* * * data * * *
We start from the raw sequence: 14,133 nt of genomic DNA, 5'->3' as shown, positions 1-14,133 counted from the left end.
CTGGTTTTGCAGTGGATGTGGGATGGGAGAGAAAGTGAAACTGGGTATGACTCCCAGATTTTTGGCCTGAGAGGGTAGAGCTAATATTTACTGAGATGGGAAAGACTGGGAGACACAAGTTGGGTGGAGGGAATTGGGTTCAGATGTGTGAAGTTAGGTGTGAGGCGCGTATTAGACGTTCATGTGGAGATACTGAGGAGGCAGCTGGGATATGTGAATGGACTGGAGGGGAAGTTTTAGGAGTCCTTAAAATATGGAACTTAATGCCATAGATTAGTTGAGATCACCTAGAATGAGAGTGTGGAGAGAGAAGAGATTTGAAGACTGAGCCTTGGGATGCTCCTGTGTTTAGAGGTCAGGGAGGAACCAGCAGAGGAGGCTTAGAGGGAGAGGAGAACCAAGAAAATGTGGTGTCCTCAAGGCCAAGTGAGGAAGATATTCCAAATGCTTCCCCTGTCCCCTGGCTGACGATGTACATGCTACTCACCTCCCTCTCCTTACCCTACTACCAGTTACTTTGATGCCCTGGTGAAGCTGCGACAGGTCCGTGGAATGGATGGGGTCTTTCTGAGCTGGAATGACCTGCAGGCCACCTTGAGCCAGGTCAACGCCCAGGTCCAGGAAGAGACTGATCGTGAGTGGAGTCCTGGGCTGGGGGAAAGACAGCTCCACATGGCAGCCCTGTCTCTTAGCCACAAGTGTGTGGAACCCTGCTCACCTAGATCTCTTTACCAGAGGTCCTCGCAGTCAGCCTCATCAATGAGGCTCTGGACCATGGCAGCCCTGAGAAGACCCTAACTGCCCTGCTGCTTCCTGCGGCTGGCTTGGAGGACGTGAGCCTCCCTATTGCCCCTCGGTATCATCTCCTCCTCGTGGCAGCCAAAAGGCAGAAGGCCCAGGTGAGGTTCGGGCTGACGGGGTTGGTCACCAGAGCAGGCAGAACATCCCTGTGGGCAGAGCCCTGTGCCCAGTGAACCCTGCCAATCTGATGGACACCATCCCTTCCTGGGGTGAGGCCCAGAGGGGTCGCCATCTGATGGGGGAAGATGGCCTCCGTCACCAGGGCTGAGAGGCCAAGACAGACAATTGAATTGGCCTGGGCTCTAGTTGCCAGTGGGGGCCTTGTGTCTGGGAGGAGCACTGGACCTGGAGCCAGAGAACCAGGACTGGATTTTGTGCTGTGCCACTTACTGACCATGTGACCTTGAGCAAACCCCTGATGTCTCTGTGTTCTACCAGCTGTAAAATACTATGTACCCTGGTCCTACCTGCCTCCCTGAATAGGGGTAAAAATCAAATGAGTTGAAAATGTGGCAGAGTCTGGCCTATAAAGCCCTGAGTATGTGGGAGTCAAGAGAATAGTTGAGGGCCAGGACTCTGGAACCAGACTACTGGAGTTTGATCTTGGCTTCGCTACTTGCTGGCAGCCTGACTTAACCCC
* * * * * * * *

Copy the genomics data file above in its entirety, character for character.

We start from the raw sequence: 14,133 nt of genomic DNA, 5'->3' as shown, positions 1-14,133 counted from the left end.
CTGGTTTTGCAGTGGATGTGGGATGGGAGAGAAAGTGAAACTGGGTATGACTCCCAGATTTTTGGCCTGAGAGGGTAGAGCTAATATTTACTGAGATGGGAAAGACTGGGAGACACAAGTTGGGTGGAGGGAATTGGGTTCAGATGTGTGAAGTTAGGTGTGAGGCGCGTATTAGACGTTCATGTGGAGATACTGAGGAGGCAGCTGGGATATGTGAATGGACTGGAGGGGAAGTTTTAGGAGTCCTTAAAATATGGAACTTAATGCCATAGATTAGTTGAGATCACCTAGAATGAGAGTGTGGAGAGAGAAGAGATTTGAAGACTGAGCCTTGGGATGCTCCTGTGTTTAGAGGTCAGGGAGGAACCAGCAGAGGAGGCTTAGAGGGAGAGGAGAACCAAGAAAATGTGGTGTCCTCAAGGCCAAGTGAGGAAGATATTCCAAATGCTTCCCCTGTCCCCTGGCTGACGATGTACATGCTACTCACCTCCCTCTCCTTACCCTACTACCAGTTACTTTGATGCCCTGGTGAAGCTGCGACAGGTCCGTGGAATGGATGGGGTCTTTCTGAGCTGGAATGACCTGCAGGCCACCTTGAGCCAGGTCAACGCCCAGGTCCAGGAAGAGACTGATCGTGAGTGGAGTCCTGGGCTGGGGGAAAGACAGCTCCACATGGCAGCCCTGTCTCTTAGCCACAAGTGTGTGGAACCCTGCTCACCTAGATCTCTTTACCAGAGGTCCTCGCAGTCAGCCTCATCAATGAGGCTCTGGACCATGGCAGCCCTGAGAAGACCCTAACTGCCCTGCTGCTTCCTGCGGCTGGCTTGGAGGACGTGAGCCTCCCTATTGCCCCTCGGTATCATCTCCTCCTCGTGGCAGCCAAAAGGCAGAAGGCCCAGGTGAGGTTCGGGCTGACGGGGTTGGTCACCAGAGCAGGCAGAACATCCCTGTGGGCAGAGCCCTGTGCCCAGTGAACCCTGCCAATCTGATGGACACCATCCCTTCCTGGGGTGAGGCCCAGAGGGGTCGCCATCTGATGGGGGAAGATGGCCTCCGTCACCAGGGCTGAGAGGCCAAGACAGACAATTGAATTGGCCTGGGCTCTAGTTGCCAGTGGGGGCCTTGTGTCTGGGAGGAGCACTGGACCTGGAGCCAGAGAACCAGGACTGGATTTTGTGCTGTGCCACTTACTGACCATGTGACCTTGAGCAAACCCCTGATGTCTCTGTGTTCTACCAGCTGTAAAATACTATGTACCCTGGTCCTACCTGCCTCCCTGAATAGGGGTAAAAATCAAATGAGTTGAAAATGTGGCAGAGTCTGGCCTATAAAGCCCTGAGTATGTGGGAGTCAAGAGAATAGTTGAGGGCCAGGACTCTGGAACCAGACTACTGGAGTTTGATCTTGGCTTCGCTACTTGCTGGCAGCCTGACTTAACCCC